Regulatory framework for drinking water, wastewater discharge and reuse
Indonesia is a unitary state divided into 33 provinces, which are made up of 400 cities or municipalities known as Kota and districts or regencies known as Kabupaten. Districts and cities are divided into sub-districts. Regencies cover larger, more sparsely populated areas and cities are classified as densely populated urban centres. Jakarta has the status of Special Capital Region, which is equivalent to a province. Each level of the three-tier structure has an executive and a legislature. Provinces, districts and cities are led by governors, regents and mayors, respectively.
Drinking water quality regulations
Law No.23/1992 grants DEPKES with the authority to protect environmental health. The authoritative powers to set drinking water quality standards are based on this law. In 2010, under Minister of Health Decree 492/MENKES/PER/IV/2010 (Decree No.492/2010) the most recent set of standards was issued, which supersedes the Minister of Health Decree No.907/2002.
Municipal and industrial wastewater quality regulations
Setting wastewater discharge standards is a shared responsibility between the central and local government. Wastewater quality regulations are set at the national level by KLH and these are minimum standards. Local governments have the authority to set more stringent standards and add additional parameters according to local conditions.
Water reuse regulations
Water reuse in Indonesia is conducted on a small scale. As noted above, only 11 cities have a large-scale wastewater collection system and even these only cover a small proportion of the population. As most domestic wastewater is not collected and treated in centralised facilities, there is little scope for the development of reuse for sewage. According to Cipta Karya, there is only one municipal plant for water reuse currently operating in Indonesia, which is a pilot project located in Bali. In the future, government officials expect that water reuse will expand, particularly in areas with high population and high levels of industrial activity where clean water resources are already scarce, such as Jakarta and Bandung. However, there are no concrete plans or targets that have been set at the national level to encourage this.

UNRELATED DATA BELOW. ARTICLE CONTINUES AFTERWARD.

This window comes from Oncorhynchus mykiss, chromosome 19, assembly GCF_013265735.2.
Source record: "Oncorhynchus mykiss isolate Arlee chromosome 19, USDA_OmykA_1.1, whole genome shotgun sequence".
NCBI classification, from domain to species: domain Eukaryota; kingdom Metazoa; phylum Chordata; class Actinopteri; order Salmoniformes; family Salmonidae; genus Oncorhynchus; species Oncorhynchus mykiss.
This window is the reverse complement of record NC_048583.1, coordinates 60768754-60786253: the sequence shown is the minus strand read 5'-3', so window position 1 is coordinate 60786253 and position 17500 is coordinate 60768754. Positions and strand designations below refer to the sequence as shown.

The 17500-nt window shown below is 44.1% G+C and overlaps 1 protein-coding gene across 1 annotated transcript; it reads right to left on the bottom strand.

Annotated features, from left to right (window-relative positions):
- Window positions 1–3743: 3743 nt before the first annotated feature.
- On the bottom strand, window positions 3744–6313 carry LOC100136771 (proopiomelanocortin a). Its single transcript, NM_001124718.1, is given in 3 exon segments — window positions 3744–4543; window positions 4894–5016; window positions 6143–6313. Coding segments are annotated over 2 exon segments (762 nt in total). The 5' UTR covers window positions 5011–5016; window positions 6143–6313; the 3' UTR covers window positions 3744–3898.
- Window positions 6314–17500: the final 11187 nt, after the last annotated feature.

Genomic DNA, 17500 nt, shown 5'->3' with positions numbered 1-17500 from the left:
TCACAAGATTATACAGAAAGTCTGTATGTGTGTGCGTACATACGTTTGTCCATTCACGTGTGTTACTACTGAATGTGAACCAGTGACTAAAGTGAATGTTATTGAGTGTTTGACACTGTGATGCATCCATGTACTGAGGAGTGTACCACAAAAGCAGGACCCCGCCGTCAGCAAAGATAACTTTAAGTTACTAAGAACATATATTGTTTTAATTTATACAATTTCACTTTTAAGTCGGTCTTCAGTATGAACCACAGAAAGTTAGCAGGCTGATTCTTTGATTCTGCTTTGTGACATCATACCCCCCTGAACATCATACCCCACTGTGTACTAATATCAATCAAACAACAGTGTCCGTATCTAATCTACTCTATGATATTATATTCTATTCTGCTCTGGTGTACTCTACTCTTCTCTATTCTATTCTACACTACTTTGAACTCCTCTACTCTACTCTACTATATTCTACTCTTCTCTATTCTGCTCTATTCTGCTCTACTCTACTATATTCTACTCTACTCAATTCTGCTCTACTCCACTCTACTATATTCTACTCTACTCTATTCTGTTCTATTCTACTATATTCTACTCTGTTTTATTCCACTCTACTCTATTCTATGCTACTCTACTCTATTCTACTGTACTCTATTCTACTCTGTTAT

Water in industry: Oil and gas
The oil and gas industry of Indonesia makes an important contribution to the national economy, contributing approximately 7% to Indonesia’s GDP and 25% to the national budget from tax and non-tax revenues (IPA 2011). Around $10 billion is spent on the exploration, development and production of oil and gas annually. Over the last decade, there has seen a decline in oil production capacities due to maturation of the oil fields with little development in new resources. This has led to Indonesia’s transition from the position of a net exporter of oil to that of a net importer. Gas production accounts for 2.6% of total world output.
Future regulatory scenario and conclusions
Environmental quality is moving up the policy agenda in Indonesia, evidenced by Law 32/2009 on environmental management, which reflects the international good practice in environmental regulation. The law includes further provisions, which will help to strengthen the implementation of wastewater standards, protect drinking water sources and control of pollution to water:
List of laws, standards and policies